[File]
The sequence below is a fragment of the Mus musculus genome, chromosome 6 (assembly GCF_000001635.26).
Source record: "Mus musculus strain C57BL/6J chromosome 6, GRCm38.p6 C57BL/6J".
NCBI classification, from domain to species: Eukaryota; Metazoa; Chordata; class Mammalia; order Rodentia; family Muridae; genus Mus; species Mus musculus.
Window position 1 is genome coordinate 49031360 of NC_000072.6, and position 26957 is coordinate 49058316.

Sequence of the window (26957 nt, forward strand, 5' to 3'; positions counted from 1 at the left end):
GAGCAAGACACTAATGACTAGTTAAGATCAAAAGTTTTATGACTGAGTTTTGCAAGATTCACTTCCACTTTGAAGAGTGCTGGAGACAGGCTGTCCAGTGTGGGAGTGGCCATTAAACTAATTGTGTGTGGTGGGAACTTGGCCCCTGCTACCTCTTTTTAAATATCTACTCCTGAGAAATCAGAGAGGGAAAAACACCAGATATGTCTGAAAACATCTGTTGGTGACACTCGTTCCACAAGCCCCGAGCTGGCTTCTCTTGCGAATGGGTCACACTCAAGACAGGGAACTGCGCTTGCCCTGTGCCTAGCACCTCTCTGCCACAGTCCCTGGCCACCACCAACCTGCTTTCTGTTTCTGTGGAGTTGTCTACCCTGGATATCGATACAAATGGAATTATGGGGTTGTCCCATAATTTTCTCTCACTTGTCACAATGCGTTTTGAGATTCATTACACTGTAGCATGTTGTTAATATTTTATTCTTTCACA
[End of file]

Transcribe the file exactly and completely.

The sequence below is a fragment of the Mus musculus genome, chromosome 6 (assembly GCF_000001635.26).
Source record: "Mus musculus strain C57BL/6J chromosome 6, GRCm38.p6 C57BL/6J".
NCBI classification, from domain to species: Eukaryota; Metazoa; Chordata; class Mammalia; order Rodentia; family Muridae; genus Mus; species Mus musculus.
Window position 1 is genome coordinate 49031360 of NC_000072.6, and position 26957 is coordinate 49058316.

Sequence of the window (26957 nt, forward strand, 5' to 3'; positions counted from 1 at the left end):
GAGCAAGACACTAATGACTAGTTAAGATCAAAAGTTTTATGACTGAGTTTTGCAAGATTCACTTCCACTTTGAAGAGTGCTGGAGACAGGCTGTCCAGTGTGGGAGTGGCCATTAAACTAATTGTGTGTGGTGGGAACTTGGCCCCTGCTACCTCTTTTTAAATATCTACTCCTGAGAAATCAGAGAGGGAAAAACACCAGATATGTCTGAAAACATCTGTTGGTGACACTCGTTCCACAAGCCCCGAGCTGGCTTCTCTTGCGAATGGGTCACACTCAAGACAGGGAACTGCGCTTGCCCTGTGCCTAGCACCTCTCTGCCACAGTCCCTGGCCACCACCAACCTGCTTTCTGTTTCTGTGGAGTTGTCTACCCTGGATATCGATACAAATGGAATTATGGGGTTGTCCCATAATTTTCTCTCACTTGTCACAATGCGTTTTGAGATTCATTACACTGTAGCATGTTGTTAATATTTTATTCTTTCACA